In a high-tech twist on hammering pickets into the ground, the U.S. State Department has helped launch an online tool aimed at staking America’s claim to many of the world’s rare-earth minerals.
The U.S. has become increasingly concerned about securing a stable supply of critical minerals used in car batteries, solar panels and wind turbines. Many of those resources are located in emerging markets that may be seen as too risky by American investors looking for “best-in-class” standards.
That raises the potential for “two really bad outcomes,” Francis Fannon, the U.S. assistant secretary of state for energy resources, said in an interview. “Either the world will not get the minerals it needs in order to fuel energy transition technologies,” or “that investment would only come from those who are less concerned about governance issues, transparency, corruption, environmental standards and best practices.”
The new initiative is designed to address these problems by giving countries with nascent resource industries an online “toolkit” to help them develop assets in a way that will allow them to meet the standards of U.S. investors.
Fannon made the comments ahead of the annual convention of the Prospectors & Developers Association of Canada in Toronto, at which the online toolkit is being launched.
By 2050, as much as 24% of the world’s electricity will be used to power electric cars, and solar and wind energy will provide almost half the world’s electricity, BloombergNEF predicts. Many of the minerals required for decarbonization are used in other high-demand products, including smartphones. As just one example, BNEF forecasts nickel demand from lithium-ion batteries alone will grow 15.6 times between 2018 and 2030.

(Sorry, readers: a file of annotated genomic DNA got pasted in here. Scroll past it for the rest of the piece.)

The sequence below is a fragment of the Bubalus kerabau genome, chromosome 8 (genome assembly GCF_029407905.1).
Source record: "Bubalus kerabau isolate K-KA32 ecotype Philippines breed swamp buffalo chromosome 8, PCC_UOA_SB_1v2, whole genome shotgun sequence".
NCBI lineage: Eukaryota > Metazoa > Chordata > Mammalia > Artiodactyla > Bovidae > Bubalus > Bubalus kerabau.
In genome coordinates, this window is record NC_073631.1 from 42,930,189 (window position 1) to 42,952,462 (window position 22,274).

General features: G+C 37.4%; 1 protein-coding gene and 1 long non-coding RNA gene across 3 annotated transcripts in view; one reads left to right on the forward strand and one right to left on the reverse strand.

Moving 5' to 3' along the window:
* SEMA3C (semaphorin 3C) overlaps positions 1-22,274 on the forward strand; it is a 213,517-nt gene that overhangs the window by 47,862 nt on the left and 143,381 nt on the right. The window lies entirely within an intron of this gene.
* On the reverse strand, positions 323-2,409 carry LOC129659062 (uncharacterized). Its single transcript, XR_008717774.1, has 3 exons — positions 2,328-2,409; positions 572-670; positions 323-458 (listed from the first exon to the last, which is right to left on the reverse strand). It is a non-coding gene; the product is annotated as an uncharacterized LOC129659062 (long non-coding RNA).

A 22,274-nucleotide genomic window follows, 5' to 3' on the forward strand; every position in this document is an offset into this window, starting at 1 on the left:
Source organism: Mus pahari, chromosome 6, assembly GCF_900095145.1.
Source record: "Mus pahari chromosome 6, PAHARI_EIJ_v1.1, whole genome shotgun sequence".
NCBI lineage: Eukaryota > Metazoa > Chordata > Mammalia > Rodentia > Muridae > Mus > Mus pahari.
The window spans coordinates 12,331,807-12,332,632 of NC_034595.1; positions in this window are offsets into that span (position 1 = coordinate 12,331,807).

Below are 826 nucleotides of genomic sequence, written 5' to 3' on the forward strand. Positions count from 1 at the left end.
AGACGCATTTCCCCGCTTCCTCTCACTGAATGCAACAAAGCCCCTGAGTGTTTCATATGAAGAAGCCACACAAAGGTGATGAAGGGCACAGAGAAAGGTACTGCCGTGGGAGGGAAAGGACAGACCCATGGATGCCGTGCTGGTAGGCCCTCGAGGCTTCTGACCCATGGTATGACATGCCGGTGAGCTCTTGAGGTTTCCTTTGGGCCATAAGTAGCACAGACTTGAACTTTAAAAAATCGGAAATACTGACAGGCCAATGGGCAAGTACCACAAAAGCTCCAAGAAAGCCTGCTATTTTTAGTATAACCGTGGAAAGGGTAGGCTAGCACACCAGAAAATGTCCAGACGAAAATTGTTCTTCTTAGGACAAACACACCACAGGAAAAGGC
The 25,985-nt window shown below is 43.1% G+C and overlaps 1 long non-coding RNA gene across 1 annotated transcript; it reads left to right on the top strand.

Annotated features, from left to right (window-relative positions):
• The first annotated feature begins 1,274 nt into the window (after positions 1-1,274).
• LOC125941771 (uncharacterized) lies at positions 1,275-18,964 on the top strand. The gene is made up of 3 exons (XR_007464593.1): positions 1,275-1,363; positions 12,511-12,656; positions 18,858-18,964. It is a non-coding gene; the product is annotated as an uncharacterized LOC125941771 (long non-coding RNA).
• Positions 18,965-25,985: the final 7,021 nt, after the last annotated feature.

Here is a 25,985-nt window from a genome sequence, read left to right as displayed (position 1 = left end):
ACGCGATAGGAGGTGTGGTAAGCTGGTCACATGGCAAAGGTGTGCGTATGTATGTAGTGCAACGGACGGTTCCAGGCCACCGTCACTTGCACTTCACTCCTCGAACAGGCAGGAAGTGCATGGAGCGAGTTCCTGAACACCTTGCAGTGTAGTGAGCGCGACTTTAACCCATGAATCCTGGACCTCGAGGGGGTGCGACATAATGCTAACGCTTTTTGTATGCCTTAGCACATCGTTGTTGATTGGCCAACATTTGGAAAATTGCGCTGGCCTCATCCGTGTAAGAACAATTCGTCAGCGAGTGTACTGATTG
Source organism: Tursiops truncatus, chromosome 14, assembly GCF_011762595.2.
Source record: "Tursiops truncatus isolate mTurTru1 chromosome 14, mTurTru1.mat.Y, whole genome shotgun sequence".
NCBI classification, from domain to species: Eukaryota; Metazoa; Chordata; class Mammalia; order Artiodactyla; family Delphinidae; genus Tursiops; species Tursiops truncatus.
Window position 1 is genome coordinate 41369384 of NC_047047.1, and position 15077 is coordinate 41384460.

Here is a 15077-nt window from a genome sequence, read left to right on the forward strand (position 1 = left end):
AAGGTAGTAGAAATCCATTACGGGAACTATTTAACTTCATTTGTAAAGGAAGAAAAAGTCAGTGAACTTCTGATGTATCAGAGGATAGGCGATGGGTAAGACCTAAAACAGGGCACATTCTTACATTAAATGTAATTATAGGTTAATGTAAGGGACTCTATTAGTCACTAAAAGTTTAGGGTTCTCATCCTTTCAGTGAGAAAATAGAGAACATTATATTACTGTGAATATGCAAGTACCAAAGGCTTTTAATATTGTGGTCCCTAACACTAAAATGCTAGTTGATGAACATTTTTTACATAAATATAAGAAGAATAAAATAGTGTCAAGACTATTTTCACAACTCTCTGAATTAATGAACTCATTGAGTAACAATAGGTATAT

China, which already produces roughly 70% of the world’s rare earth minerals, supplied about 80% of America’s rare earth imports in the three years ended 2018, according to the U.S. Geological Survey. State-owned Chinese companies have also been active buying up critical mineral deposits outside the country.
“Africa is a huge continent for a lot of these critical minerals and the Chinese have been making heavy advances in that area, offering support and offering investment,” Colin Hamilton, managing director of commodities research at BMO Capital Markets, said last week on the sidelines of a conference in Florida. Meanwhile, coronavirus has “crystallized” America’s determination to diversify its supply chain of key materials and products, he said.
Last year, the State Department’s Bureau of Energy Resources launched an international partnership, the Energy Resources Governance Initiative, to encourage responsible mining of key minerals.
The website is the latest part of that initiative. Founding member countries with track records for responsible development, including Canada, will share strategies and tips with other nations on project development, production and stewardship, Fannon said. The website includes specific information such as how to create data management systems to quantify a mineral resource, and complex “decision trees” to weigh the costs and benefits of different approaches.
In 2017, U.S. President Donald Trump signed an executive order seeking to protect America from supply disruptions in critical minerals, saying such disruptions represent “a strategic vulnerability” to the country’s security and prosperity. ERGI has identified 17 rare earth elements and 14 minerals, including copper, lithium and uranium, that are seen as essential for renewable energy equipment and infrastructure.
At the height of the trade war between the two countries, China suggested it could restrict the export of some rare earth minerals. Those concerns have eased with the signing of a phase-one trade deal, but Trump remains determined to ramp up domestic production and form partnerships with other countries to secure supply. American production rose 44% last year.
“We know that reliance on one country for anything, or any one source, exposes all customers to a risky supply chain if there were a supply disruption of any type,” Fannon said. “The Earth’s crust is blessed with good rocks everywhere. It’s what’s above the ground that will help determine whether a U.S. firm — a best-in-class company — will invest in that country.”
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— With assistance by Nick Wadhams